The Sociology of Social Policy
This module aims to provide an introduction to the subject of social policy from a sociological perspective and to provide a basic understanding of the origins, organisation, operations and outcomes of welfare institutions. The module explores the meaning of social policy and introduces students to sociological conceptualisations of the social construction of social problems, human needs, citizenship rights and equalities. It then considers key areas of the welfare system including education, health, social care, housing and social security, through a sociological lens.
The Politics of Social Policy
The module explores the development of recent UK Social Policy and the post-war welfare state through a political lens. It does this firstly by setting out key issues at the heart of debates on social policy, and then by comparing a series of key political approaches to those issues. The module considers liberalism, socialism, and conservatism, alongside recent critical approaches including feminism, environmentalism and the New Right. The aim is to provide an introduction to why social policy matters politically, and how our understanding of problems and priorities in welfare provision will be shaped by the dominant political perspectives of our time.
Social Security, Poverty and Social Exclusion
This module provides an overview of the development of social security from the turn of the 20th century to the present day. The module assesses the impact of contemporary social security policies in tackling poverty and the social exclusion of particular social groups. Social security policies are formulated within the precepts of prevailing political philosophies. Accordingly, social security has been greatly affected by changes in political and social policies throughout the twentieth century, and more recently by legislation implemented by the New Right, New Labour and Coalition governments. The meanings and significance of these changes are explored, and the roles and responsibilities of the state, the market and the individual are scrutinized.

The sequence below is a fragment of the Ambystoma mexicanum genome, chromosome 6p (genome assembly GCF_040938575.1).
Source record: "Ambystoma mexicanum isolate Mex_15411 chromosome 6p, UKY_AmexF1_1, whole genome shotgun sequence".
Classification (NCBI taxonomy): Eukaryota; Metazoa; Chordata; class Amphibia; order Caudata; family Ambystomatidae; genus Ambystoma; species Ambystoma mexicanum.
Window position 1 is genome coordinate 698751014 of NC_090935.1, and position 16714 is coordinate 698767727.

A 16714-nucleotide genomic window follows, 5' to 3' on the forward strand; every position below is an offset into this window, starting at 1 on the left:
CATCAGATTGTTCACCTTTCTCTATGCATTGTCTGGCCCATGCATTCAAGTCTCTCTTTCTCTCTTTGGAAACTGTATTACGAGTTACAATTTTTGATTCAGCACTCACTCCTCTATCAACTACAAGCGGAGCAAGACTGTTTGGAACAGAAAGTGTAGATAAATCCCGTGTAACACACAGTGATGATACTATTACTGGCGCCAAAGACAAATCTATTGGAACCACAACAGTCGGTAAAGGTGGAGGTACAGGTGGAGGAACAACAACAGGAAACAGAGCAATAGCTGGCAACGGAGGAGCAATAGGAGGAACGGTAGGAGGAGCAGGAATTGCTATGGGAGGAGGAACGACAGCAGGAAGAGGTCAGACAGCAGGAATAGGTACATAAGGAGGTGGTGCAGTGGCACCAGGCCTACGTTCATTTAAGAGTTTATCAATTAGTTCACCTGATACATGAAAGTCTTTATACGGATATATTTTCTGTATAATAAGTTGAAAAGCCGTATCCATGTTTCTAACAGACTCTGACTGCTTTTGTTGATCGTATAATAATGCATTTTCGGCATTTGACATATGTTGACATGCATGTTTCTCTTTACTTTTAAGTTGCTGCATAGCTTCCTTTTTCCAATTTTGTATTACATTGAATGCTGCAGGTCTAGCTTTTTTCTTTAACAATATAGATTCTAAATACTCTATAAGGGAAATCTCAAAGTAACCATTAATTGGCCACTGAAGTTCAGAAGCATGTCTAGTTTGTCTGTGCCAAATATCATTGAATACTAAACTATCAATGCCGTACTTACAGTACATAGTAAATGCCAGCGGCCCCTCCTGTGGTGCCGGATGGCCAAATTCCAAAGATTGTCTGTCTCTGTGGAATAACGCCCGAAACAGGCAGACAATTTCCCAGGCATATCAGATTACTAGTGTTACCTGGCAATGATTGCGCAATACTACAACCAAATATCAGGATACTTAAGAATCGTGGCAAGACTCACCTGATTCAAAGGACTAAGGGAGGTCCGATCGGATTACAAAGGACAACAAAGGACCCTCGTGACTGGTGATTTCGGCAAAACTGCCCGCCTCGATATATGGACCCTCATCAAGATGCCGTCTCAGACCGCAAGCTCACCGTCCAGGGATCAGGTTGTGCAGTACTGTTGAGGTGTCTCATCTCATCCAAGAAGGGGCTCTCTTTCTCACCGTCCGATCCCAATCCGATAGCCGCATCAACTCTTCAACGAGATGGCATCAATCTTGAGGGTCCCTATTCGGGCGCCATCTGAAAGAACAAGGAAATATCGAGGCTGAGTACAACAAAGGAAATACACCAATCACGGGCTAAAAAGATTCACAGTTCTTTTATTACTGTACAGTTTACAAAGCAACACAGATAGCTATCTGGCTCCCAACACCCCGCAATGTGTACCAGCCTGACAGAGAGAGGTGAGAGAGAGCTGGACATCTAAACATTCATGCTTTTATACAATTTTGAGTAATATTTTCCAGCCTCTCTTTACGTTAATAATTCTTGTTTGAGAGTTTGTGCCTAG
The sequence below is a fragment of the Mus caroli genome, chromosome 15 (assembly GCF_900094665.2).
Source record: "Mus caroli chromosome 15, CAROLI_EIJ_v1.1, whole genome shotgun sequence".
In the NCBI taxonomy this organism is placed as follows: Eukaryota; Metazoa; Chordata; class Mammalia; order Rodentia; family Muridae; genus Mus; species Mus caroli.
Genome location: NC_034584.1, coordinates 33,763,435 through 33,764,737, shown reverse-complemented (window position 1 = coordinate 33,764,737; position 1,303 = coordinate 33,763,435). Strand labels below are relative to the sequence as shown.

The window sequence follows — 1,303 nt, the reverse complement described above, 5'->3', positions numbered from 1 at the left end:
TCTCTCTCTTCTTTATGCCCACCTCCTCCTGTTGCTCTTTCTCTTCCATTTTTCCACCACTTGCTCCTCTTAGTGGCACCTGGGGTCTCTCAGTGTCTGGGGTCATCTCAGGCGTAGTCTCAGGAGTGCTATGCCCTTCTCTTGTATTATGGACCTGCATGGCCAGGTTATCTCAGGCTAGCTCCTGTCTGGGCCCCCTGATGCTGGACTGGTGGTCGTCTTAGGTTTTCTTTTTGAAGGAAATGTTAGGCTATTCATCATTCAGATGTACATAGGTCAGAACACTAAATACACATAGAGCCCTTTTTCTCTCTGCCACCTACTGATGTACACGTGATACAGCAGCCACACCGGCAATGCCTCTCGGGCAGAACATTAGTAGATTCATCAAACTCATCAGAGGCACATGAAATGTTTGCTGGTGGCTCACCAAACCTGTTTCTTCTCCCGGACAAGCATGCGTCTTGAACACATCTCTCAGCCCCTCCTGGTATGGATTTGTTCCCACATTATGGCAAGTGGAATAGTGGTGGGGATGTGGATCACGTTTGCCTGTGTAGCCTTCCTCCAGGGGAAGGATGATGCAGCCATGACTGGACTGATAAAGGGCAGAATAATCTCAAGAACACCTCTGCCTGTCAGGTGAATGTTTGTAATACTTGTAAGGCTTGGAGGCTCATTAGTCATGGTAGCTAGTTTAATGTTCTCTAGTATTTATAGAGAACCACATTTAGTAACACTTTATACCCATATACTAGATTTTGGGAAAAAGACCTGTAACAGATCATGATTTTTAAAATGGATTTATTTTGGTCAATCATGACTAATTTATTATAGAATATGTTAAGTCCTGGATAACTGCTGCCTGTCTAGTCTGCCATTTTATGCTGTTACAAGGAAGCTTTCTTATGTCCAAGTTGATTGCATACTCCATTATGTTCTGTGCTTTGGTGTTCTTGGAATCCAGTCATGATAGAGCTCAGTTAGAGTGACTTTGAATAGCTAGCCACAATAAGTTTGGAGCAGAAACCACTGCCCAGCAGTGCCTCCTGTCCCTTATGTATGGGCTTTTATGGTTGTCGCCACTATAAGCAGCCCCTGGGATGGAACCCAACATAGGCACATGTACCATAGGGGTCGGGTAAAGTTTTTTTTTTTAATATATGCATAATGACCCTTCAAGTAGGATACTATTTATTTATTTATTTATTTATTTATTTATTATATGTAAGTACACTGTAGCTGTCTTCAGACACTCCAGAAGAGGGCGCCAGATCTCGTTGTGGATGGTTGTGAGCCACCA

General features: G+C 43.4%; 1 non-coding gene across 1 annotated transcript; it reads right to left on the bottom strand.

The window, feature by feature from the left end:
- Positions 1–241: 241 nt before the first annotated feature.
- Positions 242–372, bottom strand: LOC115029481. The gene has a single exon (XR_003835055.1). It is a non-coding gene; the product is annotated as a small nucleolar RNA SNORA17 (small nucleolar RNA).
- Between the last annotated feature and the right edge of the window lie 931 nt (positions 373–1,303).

The aim of this module is to provide students with an opportunity to analyse and report on a social issue of their own choosing.
The Family and Children: Ethics and Policy
This module critically explores why the family and children matter to social policy, through an analysis of various contexts in which relevant issues arise, and of the implications of how they have been tackled in recent policy across a range of policy spheres in Wales, the UK and beyond. Throughout, there is a focus on questions of ethics and social justice. Thus it addresses why families, parenting and the interests of children raise pressing and challenging questions concerning rights, responsibilities and the nature of well-being ¿ and provides critical tools with which to assess how these questions have been answered in social policy.
Children's Rights and Safeguarding Children and Young People
This module will examine historical, cultural and ethical issues in relation to both the safeguarding of children and young people and their rights. It will examine the relevant legislation and policy in relation to both areas and evaluate the current safeguarding agenda and implementation of rights in the UK. The cross cultural context of both areas will also be discussed.
It will be a relevant to practitioners working with children across a range of health, social and educational settings.
The Fundamental Questions of Philosophy
This module introduces students to a series of questions and issues that are central to the discipline of philosophy. The topics discussed, in a lively and entertaining manner, will be concerned with the nature of persons and their relationships to the natural world and to other human beings in society. The topics studied will be: a.) ancient and modern accounts of the nature of the world and the nature of persons; b.) the relationship between the minds and bodies of persons; c.) the problem of personal identity; d.) reason and emotion in relation to human behaviour; e.) the possibility of freedom; f.) the claims of religion and science.
Foundations of Community Medicine
Communities now play a key role in improving and sustaining good health and the delivery of care. This has led to the development of a new field within medical education and practice called Community Medicine. Community Medicine is often considered synonymous with Preventative and Social Medicine (PSM), Public Health, and Community Health because of a shared concern with the prevention of disease and promotion of health and wellbeing. This module introduces students to the wide range of approaches encompassed within Community Medicine. These include preventative, promotive, curative and rehabilitative approaches aimed at improving population health through community-based health and care.